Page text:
Acting President Emmerson Mnangagwa has once again defended the chaotic land reform programme boasting that black tobacco farmers are now producing more of the golden leaf than the white commercial farmers during the colonial era.
Responding to questions soon after delivering a public lecture on command agriculture at the Midlands State University main campus in Gweru, Mnangagwa said the tobacco production figures justified government's seizure of prime land from the white commercial farmers.
"There used to be a man called Ian Smith who used to rule this country. At the height of production of their tobacco they used to produce 200 million kilogrammes of tobacco," Mngangagwa told the impressionable crowd.
However, he was quick to admit that the land reform programme triggered the collapse of tobacco production.
"When we took the land, taking it back to its rightful owners, tobacco production went down below 50 million kilogrammes," he said.
Mngangagwa said production has since rebounded and they are now producing more than what white commercial farmers used to produce before independence.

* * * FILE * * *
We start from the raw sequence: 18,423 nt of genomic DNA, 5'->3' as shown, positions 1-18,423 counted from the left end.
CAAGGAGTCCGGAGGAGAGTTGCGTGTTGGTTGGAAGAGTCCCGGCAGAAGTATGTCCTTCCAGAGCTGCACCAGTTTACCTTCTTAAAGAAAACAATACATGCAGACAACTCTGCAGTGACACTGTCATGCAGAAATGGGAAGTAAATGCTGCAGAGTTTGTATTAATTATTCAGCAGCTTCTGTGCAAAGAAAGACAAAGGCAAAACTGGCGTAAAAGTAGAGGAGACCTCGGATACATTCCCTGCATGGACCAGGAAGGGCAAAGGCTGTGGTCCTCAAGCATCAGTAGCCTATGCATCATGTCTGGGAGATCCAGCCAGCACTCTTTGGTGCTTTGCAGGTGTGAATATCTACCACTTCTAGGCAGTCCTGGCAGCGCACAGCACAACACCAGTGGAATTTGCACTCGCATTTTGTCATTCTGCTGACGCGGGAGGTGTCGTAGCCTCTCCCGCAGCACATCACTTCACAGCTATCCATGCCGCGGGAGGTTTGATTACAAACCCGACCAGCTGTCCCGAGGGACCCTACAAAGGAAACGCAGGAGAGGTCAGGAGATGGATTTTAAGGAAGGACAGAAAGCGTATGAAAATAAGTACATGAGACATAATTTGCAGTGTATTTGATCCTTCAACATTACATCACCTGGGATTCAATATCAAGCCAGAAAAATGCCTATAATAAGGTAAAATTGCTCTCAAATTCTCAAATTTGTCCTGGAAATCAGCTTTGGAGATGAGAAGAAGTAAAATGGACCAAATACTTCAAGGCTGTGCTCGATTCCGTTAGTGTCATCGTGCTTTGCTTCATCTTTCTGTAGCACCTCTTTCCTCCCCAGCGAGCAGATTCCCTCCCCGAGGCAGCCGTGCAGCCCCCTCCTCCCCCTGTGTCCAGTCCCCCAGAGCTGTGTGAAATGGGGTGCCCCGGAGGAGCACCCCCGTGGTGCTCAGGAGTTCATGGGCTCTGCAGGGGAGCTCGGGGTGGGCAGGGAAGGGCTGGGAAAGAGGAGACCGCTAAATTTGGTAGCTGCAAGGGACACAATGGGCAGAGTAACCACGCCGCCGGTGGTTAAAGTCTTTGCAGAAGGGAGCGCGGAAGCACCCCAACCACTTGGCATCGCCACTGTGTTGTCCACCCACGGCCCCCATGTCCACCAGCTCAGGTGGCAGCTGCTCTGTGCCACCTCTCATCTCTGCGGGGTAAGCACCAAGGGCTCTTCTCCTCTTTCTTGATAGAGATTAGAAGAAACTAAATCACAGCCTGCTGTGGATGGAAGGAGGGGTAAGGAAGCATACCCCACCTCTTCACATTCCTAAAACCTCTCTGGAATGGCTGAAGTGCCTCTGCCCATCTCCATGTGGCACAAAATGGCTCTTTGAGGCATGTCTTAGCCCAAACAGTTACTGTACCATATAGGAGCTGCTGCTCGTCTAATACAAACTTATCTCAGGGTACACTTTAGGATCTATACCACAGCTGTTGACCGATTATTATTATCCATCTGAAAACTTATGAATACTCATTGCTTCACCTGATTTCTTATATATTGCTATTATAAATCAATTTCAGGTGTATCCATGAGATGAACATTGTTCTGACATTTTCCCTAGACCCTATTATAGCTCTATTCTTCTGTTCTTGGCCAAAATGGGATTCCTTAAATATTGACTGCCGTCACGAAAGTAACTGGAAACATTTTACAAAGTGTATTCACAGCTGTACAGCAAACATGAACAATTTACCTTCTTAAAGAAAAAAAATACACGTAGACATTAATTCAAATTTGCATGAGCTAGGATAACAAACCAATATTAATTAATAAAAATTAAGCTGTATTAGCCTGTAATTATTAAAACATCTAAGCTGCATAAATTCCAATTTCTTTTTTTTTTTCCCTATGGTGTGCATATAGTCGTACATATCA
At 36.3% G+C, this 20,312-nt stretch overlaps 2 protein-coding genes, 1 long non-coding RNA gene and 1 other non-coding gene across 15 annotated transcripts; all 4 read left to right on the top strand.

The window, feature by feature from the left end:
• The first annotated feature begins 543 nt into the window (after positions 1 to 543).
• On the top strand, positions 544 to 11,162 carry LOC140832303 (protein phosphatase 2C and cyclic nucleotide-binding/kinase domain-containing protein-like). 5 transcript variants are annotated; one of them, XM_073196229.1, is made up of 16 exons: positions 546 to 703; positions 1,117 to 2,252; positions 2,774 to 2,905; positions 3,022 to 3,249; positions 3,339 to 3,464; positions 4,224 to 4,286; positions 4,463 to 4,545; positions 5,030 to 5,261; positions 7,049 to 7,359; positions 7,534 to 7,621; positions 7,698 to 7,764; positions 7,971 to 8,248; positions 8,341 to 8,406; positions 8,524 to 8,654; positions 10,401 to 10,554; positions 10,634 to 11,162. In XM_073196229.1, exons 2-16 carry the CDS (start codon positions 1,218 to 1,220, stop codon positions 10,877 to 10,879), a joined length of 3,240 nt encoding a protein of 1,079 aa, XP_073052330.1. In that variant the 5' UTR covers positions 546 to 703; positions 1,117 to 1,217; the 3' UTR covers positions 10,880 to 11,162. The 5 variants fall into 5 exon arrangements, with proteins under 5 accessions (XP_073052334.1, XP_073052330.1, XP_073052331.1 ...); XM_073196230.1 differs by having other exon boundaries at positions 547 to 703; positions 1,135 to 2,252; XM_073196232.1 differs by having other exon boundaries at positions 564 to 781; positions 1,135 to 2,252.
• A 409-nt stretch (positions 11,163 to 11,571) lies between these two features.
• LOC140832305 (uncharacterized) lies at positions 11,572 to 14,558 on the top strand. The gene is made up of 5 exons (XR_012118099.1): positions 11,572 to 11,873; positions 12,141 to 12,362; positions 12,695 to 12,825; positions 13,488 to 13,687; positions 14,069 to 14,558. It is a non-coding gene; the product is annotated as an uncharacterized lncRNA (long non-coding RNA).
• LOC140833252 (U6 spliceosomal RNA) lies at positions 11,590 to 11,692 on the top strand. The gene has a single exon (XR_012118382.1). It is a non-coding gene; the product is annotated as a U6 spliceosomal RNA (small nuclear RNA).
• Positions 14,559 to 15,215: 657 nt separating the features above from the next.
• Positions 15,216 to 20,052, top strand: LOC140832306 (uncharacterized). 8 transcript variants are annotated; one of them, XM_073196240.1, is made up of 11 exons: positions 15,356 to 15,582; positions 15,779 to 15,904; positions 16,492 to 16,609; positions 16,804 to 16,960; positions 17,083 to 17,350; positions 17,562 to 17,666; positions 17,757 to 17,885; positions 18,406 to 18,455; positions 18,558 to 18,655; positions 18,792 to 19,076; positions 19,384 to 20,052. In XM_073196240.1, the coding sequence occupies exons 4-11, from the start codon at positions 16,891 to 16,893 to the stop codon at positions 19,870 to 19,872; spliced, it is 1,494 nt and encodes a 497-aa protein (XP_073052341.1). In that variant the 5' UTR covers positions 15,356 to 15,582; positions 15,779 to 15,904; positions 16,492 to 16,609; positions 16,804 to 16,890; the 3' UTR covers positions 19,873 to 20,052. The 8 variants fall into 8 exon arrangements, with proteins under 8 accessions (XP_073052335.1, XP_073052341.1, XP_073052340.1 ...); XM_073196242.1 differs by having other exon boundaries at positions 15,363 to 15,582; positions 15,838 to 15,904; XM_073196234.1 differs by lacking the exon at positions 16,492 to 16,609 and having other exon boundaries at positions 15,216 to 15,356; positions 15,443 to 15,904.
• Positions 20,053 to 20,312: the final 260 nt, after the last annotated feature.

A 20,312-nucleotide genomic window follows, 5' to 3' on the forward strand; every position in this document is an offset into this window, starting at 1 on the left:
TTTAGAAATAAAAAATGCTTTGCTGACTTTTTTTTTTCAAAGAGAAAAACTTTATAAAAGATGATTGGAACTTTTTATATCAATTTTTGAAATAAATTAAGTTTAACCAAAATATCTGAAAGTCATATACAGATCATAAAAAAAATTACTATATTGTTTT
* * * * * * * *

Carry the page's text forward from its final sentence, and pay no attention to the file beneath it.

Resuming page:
"Now we are above 222 million kilogrammes of tobacco a year and this is produced by a bigger number than the whites who were doing it and the cake is now spread to ordinary families in the countryside," Mngangagwa said.
"You can see how the revolutionary party remembers the people".
According to figures released by the Tobacco Industry Marketing Board (TIMB), in 2014 tobacco farmers produced 216 million kg of the golden leaf with the country realising $684 million from the sales.
In 2015, the figure went down to 198.95 million kg of tobacco earning the country $584 million.
This year, industry experts have projected that tobacco production output will reach around 205 million kg.